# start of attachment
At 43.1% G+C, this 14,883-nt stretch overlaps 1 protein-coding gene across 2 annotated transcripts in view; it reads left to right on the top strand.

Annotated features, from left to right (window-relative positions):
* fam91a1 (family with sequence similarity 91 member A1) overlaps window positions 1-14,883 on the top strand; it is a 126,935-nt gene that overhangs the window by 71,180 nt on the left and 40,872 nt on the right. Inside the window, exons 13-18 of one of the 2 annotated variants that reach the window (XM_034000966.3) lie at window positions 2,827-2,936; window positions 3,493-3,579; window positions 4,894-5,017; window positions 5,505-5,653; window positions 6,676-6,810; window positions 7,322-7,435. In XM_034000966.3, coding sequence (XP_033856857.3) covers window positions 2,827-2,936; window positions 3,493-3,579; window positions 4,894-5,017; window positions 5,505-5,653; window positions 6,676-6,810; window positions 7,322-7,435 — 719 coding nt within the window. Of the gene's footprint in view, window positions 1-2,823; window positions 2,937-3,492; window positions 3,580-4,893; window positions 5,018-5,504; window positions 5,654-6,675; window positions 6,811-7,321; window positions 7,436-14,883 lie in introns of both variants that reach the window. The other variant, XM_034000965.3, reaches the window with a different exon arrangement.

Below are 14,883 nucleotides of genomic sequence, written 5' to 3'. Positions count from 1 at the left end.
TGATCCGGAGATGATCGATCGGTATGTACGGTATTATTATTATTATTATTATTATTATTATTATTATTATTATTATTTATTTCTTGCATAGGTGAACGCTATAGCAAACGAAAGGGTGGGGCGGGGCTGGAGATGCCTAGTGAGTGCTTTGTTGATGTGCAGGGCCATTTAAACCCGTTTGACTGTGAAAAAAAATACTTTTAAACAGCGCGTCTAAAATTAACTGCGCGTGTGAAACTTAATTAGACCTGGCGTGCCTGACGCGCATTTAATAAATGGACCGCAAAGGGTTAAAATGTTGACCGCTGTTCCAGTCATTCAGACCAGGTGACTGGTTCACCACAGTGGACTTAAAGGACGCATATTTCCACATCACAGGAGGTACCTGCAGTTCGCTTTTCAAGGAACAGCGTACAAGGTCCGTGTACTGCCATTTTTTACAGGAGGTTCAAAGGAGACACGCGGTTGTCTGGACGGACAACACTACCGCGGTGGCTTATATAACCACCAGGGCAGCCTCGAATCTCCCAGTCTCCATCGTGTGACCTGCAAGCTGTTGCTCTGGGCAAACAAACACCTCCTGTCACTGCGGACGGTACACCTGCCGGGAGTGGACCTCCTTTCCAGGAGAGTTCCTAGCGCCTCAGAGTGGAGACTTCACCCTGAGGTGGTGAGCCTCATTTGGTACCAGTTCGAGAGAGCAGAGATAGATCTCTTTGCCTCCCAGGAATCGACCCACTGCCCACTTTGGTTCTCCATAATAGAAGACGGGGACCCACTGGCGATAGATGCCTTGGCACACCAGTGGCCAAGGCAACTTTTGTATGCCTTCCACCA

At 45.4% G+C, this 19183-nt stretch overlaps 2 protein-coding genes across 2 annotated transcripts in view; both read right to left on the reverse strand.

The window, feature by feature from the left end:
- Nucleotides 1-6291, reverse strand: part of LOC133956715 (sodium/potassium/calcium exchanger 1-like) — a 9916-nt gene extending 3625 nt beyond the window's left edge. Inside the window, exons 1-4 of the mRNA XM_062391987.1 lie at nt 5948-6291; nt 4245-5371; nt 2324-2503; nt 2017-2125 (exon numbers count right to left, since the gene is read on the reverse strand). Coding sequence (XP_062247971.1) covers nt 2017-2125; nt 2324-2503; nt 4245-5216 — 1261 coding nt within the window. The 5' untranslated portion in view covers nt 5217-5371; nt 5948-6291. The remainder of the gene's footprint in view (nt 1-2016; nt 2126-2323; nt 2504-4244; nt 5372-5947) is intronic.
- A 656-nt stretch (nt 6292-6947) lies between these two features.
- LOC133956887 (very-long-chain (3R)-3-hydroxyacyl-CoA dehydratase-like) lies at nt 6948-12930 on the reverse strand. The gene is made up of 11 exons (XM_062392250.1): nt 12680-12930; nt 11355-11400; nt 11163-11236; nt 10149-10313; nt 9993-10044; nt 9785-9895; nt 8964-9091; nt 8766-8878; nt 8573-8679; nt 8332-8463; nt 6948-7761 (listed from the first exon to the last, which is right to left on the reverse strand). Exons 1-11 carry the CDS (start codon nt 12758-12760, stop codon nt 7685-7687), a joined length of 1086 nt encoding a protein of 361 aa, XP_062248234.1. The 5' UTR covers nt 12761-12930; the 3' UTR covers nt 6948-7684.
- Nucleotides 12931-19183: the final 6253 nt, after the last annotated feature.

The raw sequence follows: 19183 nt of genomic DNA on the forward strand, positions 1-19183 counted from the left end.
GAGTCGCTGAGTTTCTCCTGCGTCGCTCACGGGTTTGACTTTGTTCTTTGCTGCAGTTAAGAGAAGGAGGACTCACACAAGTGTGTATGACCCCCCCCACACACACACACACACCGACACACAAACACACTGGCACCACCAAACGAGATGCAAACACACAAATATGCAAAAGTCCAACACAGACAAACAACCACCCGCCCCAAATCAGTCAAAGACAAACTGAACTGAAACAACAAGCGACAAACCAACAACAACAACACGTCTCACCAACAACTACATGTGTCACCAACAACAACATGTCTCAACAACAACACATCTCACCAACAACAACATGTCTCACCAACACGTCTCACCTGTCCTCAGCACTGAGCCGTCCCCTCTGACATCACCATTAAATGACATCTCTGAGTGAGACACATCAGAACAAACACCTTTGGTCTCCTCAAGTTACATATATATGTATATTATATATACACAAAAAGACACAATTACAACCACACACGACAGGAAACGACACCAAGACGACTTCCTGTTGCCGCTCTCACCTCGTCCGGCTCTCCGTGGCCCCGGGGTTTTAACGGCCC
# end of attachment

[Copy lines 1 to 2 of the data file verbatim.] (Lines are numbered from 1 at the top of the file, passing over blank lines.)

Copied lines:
At 43.1% G+C, this 14,883-nt stretch overlaps 1 protein-coding gene across 2 annotated transcripts in view; it reads left to right on the top strand.

Annotated features, from left to right (window-relative positions):